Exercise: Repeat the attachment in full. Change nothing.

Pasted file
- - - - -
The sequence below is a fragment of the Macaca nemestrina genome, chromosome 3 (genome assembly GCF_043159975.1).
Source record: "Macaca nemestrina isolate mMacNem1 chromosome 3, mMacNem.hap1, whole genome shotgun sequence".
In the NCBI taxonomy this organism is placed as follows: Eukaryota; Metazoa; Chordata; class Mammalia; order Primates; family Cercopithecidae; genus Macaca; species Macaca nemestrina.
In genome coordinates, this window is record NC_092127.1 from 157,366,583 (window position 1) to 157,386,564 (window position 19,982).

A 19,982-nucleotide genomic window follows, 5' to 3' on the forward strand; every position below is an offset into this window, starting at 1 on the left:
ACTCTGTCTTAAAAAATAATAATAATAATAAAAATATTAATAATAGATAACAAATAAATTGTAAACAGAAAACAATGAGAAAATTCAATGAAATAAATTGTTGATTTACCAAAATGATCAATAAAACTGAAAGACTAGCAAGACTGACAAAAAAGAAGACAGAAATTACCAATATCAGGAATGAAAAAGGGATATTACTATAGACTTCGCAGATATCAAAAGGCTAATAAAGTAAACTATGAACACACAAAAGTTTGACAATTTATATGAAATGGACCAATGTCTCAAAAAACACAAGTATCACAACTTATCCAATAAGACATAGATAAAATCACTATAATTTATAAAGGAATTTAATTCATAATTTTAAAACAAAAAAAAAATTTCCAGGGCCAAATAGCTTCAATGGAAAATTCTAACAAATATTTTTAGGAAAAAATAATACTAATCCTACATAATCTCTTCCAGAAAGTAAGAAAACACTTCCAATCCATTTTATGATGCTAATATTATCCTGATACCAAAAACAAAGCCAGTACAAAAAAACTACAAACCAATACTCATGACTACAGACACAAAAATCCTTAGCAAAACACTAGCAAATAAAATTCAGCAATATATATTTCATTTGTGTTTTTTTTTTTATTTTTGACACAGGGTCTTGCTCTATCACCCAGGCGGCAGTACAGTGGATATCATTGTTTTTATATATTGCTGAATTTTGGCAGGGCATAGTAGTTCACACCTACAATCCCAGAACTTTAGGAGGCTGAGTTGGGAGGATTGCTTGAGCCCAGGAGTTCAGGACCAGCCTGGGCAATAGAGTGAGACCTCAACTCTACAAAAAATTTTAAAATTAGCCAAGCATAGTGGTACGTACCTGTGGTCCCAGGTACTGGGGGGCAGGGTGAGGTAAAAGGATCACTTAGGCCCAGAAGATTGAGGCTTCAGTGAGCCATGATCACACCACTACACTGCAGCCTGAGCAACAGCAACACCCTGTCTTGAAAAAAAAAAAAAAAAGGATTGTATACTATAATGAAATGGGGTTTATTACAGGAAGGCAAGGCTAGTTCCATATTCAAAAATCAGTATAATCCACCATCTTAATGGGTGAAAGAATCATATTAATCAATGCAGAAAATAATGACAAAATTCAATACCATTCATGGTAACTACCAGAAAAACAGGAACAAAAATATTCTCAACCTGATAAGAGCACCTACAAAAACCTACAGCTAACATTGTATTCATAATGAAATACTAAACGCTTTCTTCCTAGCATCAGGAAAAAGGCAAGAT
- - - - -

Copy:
The sequence below is a fragment of the Macaca nemestrina genome, chromosome 3 (genome assembly GCF_043159975.1).
Source record: "Macaca nemestrina isolate mMacNem1 chromosome 3, mMacNem.hap1, whole genome shotgun sequence".
In the NCBI taxonomy this organism is placed as follows: Eukaryota; Metazoa; Chordata; class Mammalia; order Primates; family Cercopithecidae; genus Macaca; species Macaca nemestrina.
In genome coordinates, this window is record NC_092127.1 from 157,366,583 (window position 1) to 157,386,564 (window position 19,982).

A 19,982-nucleotide genomic window follows, 5' to 3' on the forward strand; every position below is an offset into this window, starting at 1 on the left:
ACTCTGTCTTAAAAAATAATAATAATAATAAAAATATTAATAATAGATAACAAATAAATTGTAAACAGAAAACAATGAGAAAATTCAATGAAATAAATTGTTGATTTACCAAAATGATCAATAAAACTGAAAGACTAGCAAGACTGACAAAAAAGAAGACAGAAATTACCAATATCAGGAATGAAAAAGGGATATTACTATAGACTTCGCAGATATCAAAAGGCTAATAAAGTAAACTATGAACACACAAAAGTTTGACAATTTATATGAAATGGACCAATGTCTCAAAAAACACAAGTATCACAACTTATCCAATAAGACATAGATAAAATCACTATAATTTATAAAGGAATTTAATTCATAATTTTAAAACAAAAAAAAAATTTCCAGGGCCAAATAGCTTCAATGGAAAATTCTAACAAATATTTTTAGGAAAAAATAATACTAATCCTACATAATCTCTTCCAGAAAGTAAGAAAACACTTCCAATCCATTTTATGATGCTAATATTATCCTGATACCAAAAACAAAGCCAGTACAAAAAAACTACAAACCAATACTCATGACTACAGACACAAAAATCCTTAGCAAAACACTAGCAAATAAAATTCAGCAATATATATTTCATTTGTGTTTTTTTTTTTATTTTTGACACAGGGTCTTGCTCTATCACCCAGGCGGCAGTACAGTGGATATCATTGTTTTTATATATTGCTGAATTTTGGCAGGGCATAGTAGTTCACACCTACAATCCCAGAACTTTAGGAGGCTGAGTTGGGAGGATTGCTTGAGCCCAGGAGTTCAGGACCAGCCTGGGCAATAGAGTGAGACCTCAACTCTACAAAAAATTTTAAAATTAGCCAAGCATAGTGGTACGTACCTGTGGTCCCAGGTACTGGGGGGCAGGGTGAGGTAAAAGGATCACTTAGGCCCAGAAGATTGAGGCTTCAGTGAGCCATGATCACACCACTACACTGCAGCCTGAGCAACAGCAACACCCTGTCTTGAAAAAAAAAAAAAAAAGGATTGTATACTATAATGAAATGGGGTTTATTACAGGAAGGCAAGGCTAGTTCCATATTCAAAAATCAGTATAATCCACCATCTTAATGGGTGAAAGAATCATATTAATCAATGCAGAAAATAATGACAAAATTCAATACCATTCATGGTAACTACCAGAAAAACAGGAACAAAAATATTCTCAACCTGATAAGAGCACCTACAAAAACCTACAGCTAACATTGTATTCATAATGAAATACTAAACGCTTTCTTCCTAGCATCAGGAAAAAGGCAAGAT